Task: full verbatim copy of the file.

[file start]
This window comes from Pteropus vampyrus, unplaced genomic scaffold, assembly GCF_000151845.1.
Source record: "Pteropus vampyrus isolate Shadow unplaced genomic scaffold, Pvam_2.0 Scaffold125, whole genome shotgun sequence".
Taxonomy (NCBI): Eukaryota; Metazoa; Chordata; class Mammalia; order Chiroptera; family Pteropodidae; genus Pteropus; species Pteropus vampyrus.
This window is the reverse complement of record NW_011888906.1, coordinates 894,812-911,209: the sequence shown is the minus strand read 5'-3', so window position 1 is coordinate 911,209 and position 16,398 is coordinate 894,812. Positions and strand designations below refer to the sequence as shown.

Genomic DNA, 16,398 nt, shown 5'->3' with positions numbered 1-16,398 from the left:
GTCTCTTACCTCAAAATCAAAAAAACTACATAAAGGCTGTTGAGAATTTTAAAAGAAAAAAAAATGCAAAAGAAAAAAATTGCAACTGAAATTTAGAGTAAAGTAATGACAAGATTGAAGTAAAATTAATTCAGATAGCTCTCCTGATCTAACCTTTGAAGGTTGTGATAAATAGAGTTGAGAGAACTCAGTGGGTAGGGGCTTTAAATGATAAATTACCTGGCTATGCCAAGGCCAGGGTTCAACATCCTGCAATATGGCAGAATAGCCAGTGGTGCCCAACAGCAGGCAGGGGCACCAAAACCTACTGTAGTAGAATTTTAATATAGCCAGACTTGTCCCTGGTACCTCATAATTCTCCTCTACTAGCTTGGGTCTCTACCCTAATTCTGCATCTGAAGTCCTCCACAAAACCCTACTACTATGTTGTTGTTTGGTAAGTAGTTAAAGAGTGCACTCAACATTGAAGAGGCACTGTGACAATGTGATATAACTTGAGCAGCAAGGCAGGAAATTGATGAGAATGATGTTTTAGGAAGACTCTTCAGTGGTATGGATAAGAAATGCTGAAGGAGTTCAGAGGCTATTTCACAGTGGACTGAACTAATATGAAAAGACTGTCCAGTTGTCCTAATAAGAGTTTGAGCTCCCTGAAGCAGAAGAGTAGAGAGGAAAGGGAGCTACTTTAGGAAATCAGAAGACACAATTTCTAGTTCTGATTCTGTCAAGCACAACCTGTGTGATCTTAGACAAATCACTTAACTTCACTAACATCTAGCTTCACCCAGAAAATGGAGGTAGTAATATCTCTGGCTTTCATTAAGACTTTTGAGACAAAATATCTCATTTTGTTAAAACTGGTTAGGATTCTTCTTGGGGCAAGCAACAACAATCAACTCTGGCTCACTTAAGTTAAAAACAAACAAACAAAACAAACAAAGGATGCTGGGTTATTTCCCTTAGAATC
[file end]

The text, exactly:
This window comes from Pteropus vampyrus, unplaced genomic scaffold, assembly GCF_000151845.1.
Source record: "Pteropus vampyrus isolate Shadow unplaced genomic scaffold, Pvam_2.0 Scaffold125, whole genome shotgun sequence".
Taxonomy (NCBI): Eukaryota; Metazoa; Chordata; class Mammalia; order Chiroptera; family Pteropodidae; genus Pteropus; species Pteropus vampyrus.
This window is the reverse complement of record NW_011888906.1, coordinates 894,812-911,209: the sequence shown is the minus strand read 5'-3', so window position 1 is coordinate 911,209 and position 16,398 is coordinate 894,812. Positions and strand designations below refer to the sequence as shown.

Genomic DNA, 16,398 nt, shown 5'->3' with positions numbered 1-16,398 from the left:
GTCTCTTACCTCAAAATCAAAAAAACTACATAAAGGCTGTTGAGAATTTTAAAAGAAAAAAAAATGCAAAAGAAAAAAATTGCAACTGAAATTTAGAGTAAAGTAATGACAAGATTGAAGTAAAATTAATTCAGATAGCTCTCCTGATCTAACCTTTGAAGGTTGTGATAAATAGAGTTGAGAGAACTCAGTGGGTAGGGGCTTTAAATGATAAATTACCTGGCTATGCCAAGGCCAGGGTTCAACATCCTGCAATATGGCAGAATAGCCAGTGGTGCCCAACAGCAGGCAGGGGCACCAAAACCTACTGTAGTAGAATTTTAATATAGCCAGACTTGTCCCTGGTACCTCATAATTCTCCTCTACTAGCTTGGGTCTCTACCCTAATTCTGCATCTGAAGTCCTCCACAAAACCCTACTACTATGTTGTTGTTTGGTAAGTAGTTAAAGAGTGCACTCAACATTGAAGAGGCACTGTGACAATGTGATATAACTTGAGCAGCAAGGCAGGAAATTGATGAGAATGATGTTTTAGGAAGACTCTTCAGTGGTATGGATAAGAAATGCTGAAGGAGTTCAGAGGCTATTTCACAGTGGACTGAACTAATATGAAAAGACTGTCCAGTTGTCCTAATAAGAGTTTGAGCTCCCTGAAGCAGAAGAGTAGAGAGGAAAGGGAGCTACTTTAGGAAATCAGAAGACACAATTTCTAGTTCTGATTCTGTCAAGCACAACCTGTGTGATCTTAGACAAATCACTTAACTTCACTAACATCTAGCTTCACCCAGAAAATGGAGGTAGTAATATCTCTGGCTTTCATTAAGACTTTTGAGACAAAATATCTCATTTTGTTAAAACTGGTTAGGATTCTTCTTGGGGCAAGCAACAACAATCAACTCTGGCTCACTTAAGTTAAAAACAAACAAACAAAACAAACAAAGGATGCTGGGTTATTTCCCTTAGAATC